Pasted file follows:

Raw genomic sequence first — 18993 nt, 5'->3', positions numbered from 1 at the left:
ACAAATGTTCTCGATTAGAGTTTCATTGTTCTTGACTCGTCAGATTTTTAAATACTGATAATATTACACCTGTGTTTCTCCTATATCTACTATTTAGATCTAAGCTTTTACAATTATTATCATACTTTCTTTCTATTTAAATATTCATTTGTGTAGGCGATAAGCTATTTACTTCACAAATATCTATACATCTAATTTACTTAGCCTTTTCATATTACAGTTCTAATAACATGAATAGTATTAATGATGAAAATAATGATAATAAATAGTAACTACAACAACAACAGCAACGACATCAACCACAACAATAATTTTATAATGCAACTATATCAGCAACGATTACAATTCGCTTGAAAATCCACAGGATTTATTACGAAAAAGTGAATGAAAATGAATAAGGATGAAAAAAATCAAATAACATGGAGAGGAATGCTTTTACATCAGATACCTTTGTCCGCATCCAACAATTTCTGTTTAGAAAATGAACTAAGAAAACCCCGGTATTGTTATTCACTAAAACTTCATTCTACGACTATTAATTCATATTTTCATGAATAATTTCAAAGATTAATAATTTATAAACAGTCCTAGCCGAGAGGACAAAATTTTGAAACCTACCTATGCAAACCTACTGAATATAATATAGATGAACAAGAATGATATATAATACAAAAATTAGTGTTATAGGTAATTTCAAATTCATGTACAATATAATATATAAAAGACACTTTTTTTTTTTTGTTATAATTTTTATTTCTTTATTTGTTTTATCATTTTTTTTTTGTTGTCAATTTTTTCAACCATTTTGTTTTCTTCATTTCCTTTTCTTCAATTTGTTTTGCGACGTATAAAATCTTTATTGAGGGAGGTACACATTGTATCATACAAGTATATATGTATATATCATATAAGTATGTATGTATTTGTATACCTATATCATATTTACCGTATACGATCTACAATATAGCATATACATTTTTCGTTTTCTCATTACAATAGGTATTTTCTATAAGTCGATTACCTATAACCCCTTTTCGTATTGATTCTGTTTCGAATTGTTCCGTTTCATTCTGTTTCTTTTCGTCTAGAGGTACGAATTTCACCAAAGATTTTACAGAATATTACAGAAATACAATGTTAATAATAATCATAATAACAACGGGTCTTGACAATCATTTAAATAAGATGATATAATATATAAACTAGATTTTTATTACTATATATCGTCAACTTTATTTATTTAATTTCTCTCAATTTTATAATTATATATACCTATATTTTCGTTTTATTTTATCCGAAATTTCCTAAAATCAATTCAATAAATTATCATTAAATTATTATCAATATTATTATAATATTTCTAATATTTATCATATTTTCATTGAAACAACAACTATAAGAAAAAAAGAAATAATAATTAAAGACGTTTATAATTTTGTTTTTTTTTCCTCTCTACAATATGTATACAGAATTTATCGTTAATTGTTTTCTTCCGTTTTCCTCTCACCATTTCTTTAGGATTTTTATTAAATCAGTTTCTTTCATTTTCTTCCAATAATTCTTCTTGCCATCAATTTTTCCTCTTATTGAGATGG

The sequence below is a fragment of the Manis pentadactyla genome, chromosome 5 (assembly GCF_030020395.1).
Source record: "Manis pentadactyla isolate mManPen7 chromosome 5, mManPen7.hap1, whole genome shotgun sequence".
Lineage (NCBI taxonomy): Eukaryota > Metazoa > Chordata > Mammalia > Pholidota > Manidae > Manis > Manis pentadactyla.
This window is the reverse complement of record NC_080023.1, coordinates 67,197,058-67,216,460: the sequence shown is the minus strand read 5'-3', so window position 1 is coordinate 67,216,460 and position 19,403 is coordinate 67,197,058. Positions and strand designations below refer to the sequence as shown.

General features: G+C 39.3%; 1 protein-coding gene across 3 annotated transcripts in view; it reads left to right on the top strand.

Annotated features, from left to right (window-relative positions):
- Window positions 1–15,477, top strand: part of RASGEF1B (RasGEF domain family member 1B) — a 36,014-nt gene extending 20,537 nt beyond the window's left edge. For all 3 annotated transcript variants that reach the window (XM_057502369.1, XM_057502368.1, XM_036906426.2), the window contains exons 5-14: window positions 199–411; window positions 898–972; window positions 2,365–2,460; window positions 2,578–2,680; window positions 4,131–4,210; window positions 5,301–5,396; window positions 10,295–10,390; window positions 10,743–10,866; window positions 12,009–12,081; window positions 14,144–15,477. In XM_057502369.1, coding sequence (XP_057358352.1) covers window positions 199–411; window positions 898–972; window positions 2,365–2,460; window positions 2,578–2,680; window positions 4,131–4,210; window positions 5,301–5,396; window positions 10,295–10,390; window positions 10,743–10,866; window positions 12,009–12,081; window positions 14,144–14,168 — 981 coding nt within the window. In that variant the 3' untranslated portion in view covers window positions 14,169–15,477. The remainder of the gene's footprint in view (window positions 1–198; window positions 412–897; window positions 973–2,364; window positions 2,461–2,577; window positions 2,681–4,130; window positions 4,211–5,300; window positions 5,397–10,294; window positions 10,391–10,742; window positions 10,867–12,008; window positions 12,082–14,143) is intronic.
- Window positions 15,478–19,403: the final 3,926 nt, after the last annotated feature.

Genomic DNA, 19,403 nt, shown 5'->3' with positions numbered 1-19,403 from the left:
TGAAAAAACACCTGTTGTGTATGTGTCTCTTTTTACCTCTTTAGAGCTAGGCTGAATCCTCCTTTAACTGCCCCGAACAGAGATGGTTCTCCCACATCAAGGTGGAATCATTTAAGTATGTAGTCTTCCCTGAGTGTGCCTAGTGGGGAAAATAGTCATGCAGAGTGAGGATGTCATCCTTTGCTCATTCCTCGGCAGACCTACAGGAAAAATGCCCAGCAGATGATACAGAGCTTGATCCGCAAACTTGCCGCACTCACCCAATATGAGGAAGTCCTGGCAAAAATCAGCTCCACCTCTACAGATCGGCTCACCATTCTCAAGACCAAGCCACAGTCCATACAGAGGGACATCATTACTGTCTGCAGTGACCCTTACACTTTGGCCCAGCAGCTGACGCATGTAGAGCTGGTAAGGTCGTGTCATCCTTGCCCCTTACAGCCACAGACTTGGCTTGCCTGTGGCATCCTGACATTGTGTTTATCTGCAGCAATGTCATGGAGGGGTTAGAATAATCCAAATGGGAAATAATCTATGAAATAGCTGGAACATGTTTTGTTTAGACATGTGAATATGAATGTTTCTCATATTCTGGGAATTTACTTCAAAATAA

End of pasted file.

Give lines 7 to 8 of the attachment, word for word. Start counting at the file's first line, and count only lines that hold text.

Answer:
General features: G+C 39.3%; 1 protein-coding gene across 3 annotated transcripts in view; it reads left to right on the top strand.

Annotated features, from left to right (window-relative positions):